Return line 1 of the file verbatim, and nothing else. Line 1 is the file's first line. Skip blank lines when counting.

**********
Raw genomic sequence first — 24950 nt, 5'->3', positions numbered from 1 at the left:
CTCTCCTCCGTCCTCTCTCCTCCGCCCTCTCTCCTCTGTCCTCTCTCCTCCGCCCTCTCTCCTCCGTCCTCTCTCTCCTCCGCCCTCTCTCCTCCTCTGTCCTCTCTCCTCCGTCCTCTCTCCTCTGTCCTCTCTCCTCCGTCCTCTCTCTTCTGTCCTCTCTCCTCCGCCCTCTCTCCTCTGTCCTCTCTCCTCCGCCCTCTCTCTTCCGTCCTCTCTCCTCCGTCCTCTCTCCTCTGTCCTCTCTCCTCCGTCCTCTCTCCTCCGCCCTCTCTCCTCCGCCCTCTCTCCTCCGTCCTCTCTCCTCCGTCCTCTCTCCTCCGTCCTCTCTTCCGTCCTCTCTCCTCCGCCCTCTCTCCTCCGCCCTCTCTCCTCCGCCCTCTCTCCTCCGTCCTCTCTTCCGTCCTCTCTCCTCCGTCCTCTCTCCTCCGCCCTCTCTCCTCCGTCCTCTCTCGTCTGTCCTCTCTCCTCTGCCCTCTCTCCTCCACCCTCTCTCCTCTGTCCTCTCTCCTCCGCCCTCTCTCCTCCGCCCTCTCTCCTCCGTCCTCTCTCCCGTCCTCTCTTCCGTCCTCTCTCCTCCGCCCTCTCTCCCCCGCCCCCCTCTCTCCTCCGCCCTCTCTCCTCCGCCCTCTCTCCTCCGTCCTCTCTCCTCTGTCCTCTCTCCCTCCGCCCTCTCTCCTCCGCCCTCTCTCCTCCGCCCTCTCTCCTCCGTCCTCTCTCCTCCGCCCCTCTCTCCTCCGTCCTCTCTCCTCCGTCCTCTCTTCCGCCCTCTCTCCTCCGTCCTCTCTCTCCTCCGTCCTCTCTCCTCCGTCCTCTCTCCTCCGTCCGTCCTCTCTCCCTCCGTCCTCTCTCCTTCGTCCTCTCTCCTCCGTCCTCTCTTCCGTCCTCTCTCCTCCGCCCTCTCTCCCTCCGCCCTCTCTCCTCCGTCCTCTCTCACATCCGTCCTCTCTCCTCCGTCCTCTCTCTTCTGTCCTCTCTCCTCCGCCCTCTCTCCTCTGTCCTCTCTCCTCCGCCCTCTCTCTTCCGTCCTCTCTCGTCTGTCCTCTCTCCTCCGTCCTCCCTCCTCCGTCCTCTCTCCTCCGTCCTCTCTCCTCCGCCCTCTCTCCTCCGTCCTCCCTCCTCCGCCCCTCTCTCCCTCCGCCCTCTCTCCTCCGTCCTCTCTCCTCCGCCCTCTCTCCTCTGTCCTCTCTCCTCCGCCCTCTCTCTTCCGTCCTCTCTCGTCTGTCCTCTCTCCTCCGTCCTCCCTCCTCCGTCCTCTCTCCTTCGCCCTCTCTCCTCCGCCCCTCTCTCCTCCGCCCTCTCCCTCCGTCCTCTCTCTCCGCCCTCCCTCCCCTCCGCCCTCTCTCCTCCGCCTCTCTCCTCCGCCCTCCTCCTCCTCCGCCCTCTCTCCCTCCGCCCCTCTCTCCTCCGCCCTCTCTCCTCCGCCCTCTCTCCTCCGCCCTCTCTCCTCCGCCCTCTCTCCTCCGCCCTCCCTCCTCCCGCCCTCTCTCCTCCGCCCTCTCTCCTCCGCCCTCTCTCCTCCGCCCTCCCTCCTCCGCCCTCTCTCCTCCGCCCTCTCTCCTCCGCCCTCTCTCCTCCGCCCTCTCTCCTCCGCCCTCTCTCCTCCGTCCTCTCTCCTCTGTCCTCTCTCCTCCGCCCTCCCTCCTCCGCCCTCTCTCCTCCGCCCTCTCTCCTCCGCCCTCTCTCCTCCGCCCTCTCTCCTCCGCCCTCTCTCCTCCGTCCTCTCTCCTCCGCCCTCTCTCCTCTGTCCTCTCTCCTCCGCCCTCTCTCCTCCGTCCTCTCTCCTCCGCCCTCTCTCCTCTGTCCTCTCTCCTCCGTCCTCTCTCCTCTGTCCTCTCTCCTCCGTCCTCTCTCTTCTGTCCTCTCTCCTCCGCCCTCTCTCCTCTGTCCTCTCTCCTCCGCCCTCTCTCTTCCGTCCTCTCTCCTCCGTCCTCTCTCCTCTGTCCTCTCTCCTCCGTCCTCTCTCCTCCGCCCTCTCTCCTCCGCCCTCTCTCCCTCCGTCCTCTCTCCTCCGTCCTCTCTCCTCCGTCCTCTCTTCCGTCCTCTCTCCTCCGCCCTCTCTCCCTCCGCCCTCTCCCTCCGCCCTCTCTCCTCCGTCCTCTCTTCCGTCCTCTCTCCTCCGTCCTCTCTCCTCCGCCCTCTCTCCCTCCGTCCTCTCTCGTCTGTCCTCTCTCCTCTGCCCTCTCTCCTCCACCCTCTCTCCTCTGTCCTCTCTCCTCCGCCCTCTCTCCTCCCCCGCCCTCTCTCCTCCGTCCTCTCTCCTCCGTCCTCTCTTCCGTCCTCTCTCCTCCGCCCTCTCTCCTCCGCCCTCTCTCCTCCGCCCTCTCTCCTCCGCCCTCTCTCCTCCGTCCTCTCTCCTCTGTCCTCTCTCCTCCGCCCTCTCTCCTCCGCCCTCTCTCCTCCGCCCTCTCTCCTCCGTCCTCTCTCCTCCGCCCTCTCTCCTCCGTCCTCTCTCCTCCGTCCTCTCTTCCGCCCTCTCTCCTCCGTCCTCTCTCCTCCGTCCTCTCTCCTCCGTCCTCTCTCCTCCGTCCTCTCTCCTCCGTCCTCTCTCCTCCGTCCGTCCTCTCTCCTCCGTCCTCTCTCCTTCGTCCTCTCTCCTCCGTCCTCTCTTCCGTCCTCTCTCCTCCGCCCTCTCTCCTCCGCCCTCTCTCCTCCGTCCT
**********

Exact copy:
Raw genomic sequence first — 24950 nt, 5'->3', positions numbered from 1 at the left: